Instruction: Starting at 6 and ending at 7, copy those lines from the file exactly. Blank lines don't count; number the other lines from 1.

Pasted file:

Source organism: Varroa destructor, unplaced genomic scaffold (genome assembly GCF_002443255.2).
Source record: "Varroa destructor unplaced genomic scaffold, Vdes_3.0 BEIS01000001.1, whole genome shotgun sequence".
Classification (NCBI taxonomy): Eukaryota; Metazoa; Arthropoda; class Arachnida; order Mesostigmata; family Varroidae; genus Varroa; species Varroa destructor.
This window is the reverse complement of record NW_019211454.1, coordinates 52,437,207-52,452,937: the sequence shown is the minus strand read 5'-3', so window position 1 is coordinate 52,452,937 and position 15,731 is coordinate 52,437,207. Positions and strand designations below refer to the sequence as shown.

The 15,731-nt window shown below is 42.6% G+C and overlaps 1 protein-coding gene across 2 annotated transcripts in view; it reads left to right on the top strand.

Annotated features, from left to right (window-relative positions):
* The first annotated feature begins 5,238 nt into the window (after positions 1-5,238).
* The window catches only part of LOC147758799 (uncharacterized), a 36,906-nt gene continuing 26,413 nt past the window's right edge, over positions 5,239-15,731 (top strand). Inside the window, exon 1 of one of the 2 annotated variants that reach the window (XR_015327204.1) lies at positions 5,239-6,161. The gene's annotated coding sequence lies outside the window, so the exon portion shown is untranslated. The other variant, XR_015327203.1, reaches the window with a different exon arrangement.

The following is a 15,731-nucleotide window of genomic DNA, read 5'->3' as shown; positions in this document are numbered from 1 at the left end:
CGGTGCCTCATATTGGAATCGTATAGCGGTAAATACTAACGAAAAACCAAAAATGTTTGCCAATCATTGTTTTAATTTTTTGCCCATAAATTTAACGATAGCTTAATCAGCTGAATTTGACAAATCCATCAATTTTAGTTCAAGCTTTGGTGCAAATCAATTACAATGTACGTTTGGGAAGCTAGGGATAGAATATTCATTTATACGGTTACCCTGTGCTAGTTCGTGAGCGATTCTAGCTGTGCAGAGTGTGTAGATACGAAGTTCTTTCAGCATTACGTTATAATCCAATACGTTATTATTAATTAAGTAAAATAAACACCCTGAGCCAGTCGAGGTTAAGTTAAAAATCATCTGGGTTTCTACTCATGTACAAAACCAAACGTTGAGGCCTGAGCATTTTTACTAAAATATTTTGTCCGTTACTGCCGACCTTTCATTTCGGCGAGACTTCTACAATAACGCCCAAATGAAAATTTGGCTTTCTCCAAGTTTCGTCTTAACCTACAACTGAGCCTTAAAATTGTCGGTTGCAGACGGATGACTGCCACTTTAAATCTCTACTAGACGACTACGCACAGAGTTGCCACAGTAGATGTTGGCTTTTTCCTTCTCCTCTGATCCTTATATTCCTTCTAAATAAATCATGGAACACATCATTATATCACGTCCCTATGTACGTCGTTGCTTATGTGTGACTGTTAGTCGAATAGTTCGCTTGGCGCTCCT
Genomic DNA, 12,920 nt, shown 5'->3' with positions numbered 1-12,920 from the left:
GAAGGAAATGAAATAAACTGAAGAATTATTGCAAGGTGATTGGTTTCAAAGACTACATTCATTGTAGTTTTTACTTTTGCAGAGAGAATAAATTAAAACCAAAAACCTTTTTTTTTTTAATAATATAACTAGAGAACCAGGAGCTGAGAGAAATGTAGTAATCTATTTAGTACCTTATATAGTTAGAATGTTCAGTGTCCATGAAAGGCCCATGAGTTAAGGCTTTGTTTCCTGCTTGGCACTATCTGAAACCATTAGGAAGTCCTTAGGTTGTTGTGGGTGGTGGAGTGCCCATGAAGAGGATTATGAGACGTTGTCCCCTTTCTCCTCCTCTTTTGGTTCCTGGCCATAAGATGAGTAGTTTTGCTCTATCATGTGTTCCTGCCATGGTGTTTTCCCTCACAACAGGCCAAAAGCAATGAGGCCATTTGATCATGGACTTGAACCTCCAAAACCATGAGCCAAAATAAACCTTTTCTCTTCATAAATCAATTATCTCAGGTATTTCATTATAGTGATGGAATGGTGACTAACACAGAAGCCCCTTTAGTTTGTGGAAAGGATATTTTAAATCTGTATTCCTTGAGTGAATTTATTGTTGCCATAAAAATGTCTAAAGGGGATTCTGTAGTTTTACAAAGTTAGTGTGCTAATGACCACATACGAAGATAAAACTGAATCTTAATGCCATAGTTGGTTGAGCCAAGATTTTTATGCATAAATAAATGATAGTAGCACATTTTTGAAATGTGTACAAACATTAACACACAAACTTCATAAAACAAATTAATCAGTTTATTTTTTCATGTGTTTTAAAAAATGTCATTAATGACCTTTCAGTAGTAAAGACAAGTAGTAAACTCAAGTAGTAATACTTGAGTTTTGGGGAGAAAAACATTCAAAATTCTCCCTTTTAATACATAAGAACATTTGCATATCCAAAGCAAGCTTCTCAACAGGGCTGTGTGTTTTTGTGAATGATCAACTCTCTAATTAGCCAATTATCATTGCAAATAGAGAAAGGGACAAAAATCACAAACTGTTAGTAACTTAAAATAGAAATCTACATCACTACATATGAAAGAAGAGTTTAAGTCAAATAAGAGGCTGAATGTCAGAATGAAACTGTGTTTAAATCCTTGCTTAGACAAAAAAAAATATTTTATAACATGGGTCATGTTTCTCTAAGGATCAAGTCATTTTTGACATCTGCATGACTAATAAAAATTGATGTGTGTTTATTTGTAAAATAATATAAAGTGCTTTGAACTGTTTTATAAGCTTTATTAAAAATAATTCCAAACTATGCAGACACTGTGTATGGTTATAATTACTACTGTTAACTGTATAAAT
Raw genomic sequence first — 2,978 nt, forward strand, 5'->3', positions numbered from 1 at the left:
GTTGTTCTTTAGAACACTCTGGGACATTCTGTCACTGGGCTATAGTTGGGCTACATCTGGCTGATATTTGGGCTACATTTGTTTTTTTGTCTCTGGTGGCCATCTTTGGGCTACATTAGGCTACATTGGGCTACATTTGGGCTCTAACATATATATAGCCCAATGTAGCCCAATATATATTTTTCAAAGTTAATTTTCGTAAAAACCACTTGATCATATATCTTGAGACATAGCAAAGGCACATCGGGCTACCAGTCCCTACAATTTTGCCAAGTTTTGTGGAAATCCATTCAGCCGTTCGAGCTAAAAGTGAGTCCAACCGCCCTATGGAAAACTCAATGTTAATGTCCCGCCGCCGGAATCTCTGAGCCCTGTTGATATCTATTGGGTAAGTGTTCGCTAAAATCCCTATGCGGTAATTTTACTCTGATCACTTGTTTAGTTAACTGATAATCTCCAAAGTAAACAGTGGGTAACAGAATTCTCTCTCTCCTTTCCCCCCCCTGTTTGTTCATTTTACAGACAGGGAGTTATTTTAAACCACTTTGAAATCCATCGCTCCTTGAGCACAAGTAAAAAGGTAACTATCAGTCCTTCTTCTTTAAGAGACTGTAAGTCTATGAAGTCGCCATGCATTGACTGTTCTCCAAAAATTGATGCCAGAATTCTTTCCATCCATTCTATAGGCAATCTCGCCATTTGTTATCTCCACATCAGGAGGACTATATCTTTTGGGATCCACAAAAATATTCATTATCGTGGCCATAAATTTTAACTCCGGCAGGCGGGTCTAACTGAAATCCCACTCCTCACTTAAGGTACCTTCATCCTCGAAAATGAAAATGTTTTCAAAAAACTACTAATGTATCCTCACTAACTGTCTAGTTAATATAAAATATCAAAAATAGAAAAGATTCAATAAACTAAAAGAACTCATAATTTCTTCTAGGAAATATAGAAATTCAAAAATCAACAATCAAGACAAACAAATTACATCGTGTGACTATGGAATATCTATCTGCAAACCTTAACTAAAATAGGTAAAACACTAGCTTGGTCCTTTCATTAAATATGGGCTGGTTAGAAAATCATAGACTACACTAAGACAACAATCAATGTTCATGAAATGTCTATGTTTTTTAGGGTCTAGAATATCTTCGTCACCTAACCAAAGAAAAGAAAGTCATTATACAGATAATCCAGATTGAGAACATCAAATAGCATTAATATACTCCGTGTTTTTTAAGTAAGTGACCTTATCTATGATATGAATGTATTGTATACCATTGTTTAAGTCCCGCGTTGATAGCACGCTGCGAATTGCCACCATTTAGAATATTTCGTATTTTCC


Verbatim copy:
Annotated features, from left to right (window-relative positions):
* The first annotated feature begins 5,238 nt into the window (after positions 1-5,238).